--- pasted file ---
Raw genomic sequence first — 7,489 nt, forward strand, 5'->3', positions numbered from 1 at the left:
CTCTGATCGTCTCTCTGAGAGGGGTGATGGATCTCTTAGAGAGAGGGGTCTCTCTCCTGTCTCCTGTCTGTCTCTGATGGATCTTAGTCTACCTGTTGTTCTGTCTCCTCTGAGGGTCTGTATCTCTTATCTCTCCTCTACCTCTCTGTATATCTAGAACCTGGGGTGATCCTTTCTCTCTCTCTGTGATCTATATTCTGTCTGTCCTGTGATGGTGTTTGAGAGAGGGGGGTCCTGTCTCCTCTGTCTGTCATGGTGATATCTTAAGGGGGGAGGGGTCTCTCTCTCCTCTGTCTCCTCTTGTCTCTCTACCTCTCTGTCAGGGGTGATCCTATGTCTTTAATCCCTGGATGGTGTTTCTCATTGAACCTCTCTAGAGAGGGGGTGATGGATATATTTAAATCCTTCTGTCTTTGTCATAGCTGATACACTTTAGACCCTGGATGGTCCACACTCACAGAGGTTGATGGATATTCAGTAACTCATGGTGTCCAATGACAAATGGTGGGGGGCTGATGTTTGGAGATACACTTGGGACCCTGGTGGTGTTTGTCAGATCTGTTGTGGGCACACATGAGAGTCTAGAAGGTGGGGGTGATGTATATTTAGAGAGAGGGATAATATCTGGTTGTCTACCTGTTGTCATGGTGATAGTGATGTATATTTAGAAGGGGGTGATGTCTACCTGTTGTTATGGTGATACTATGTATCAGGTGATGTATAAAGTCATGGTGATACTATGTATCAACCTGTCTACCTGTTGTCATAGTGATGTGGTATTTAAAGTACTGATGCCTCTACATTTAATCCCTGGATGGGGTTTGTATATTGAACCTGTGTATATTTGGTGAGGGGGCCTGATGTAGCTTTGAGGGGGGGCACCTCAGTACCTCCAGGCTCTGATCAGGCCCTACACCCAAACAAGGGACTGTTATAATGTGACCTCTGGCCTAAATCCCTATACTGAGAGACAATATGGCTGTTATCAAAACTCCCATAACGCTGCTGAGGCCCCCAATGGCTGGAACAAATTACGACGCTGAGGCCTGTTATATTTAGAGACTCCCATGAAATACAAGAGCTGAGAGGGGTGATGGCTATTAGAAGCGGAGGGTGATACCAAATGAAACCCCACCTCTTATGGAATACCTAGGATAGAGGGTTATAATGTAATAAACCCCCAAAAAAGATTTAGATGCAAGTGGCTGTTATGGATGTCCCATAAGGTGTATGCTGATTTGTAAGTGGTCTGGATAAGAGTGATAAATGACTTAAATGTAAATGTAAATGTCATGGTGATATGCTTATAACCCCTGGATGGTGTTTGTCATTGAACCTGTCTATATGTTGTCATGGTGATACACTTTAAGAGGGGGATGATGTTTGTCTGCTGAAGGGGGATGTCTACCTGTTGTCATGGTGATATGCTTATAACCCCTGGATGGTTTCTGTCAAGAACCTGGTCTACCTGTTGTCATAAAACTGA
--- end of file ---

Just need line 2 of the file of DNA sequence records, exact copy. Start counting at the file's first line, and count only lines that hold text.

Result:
CTCTGATCGTCTCTCTGAGAGGGGTGATGGATCTCTTAGAGAGAGGGGTCTCTCTCCTGTCTCCTGTCTGTCTCTGATGGATCTTAGTCTACCTGTTGTTCTGTCTCCTCTGAGGGTCTGTATCTCTTATCTCTCCTCTACCTCTCTGTATATCTAGAACCTGGGGTGATCCTTTCTCTCTCTCTGTGATCTATATTCTGTCTGTCCTGTGATGGTGTTTGAGAGAGGGGGGTCCTGTCTCCTCTGTCTGTCATGGTGATATCTTAAGGGGGGAGGGGTCTCTCTCTCCTCTGTCTCCTCTTGTCTCTCTACCTCTCTGTCAGGGGTGATCCTATGTCTTTAATCCCTGGATGGTGTTTCTCATTGAACCTCTCTAGAGAGGGGGTGATGGATATATTTAAATCCTTCTGTCTTTGTCATAGCTGATACACTTTAGACCCTGGATGGTCCACACTCACAGAGGTTGATGGATATTCAGTAACTCATGGTGTCCAATGACAAATGGTGGGGGGCTGATGTTTGGAGATACACTTGGGACCCTGGTGGTGTTTGTCAGATCTGTTGTGGGCACACATGAGAGTCTAGAAGGTGGGGGTGATGTATATTTAGAGAGAGGGATAATATCTGGTTGTCTACCTGTTGTCATGGTGATAGTGATGTATATTTAGAAGGGGGTGATGTCTACCTGTTGTTATGGTGATACTATGTATCAGGTGATGTATAAAGTCATGGTGATACTATGTATCAACCTGTCTACCTGTTGTCATAGTGATGTGGTATTTAAAGTACTGATGCCTCTACATTTAATCCCTGGATGGGGTTTGTATATTGAACCTGTGTATATTTGGTGAGGGGGCCTGATGTAGCTTTGAGGGGGGGCACCTCAGTACCTCCAGGCTCTGATCAGGCCCTACACCCAAACAAGGGACTGTTATAATGTGACCTCTGGCCTAAATCCCTATACTGAGAGACAATATGGCTGTTATCAAAACTCCCATAACGCTGCTGAGGCCCCCAATGGCTGGAACAAATTACGACGCTGAGGCCTGTTATATTTAGAGACTCCCATGAAATACAAGAGCTGAGAGGGGTGATGGCTATTAGAAGCGGAGGGTGATACCAAATGAAACCCCACCTCTTATGGAATACCTAGGATAGAGGGTTATAATGTAATAAACCCCCAAAAAAGATTTAGATGCAAGTGGCTGTTATGGATGTCCCATAAGGTGTATGCTGATTTGTAAGTGGTCTGGATAAGAGTGATAAATGACTTAAATGTAAATGTAAATGTCATGGTGATATGCTTATAACCCCTGGATGGTGTTTGTCATTGAACCTGTCTATATGTTGTCATGGTGATACACTTTAAGAGGGGGATGATGTTTGTCTGCTGAAGGGGGATGTCTACCTGTTGTCATGGTGATATGCTTATAACCCCTGGATGGTTTCTGTCAAGAACCTGGTCTACCTGTTGTCATAAAACTGA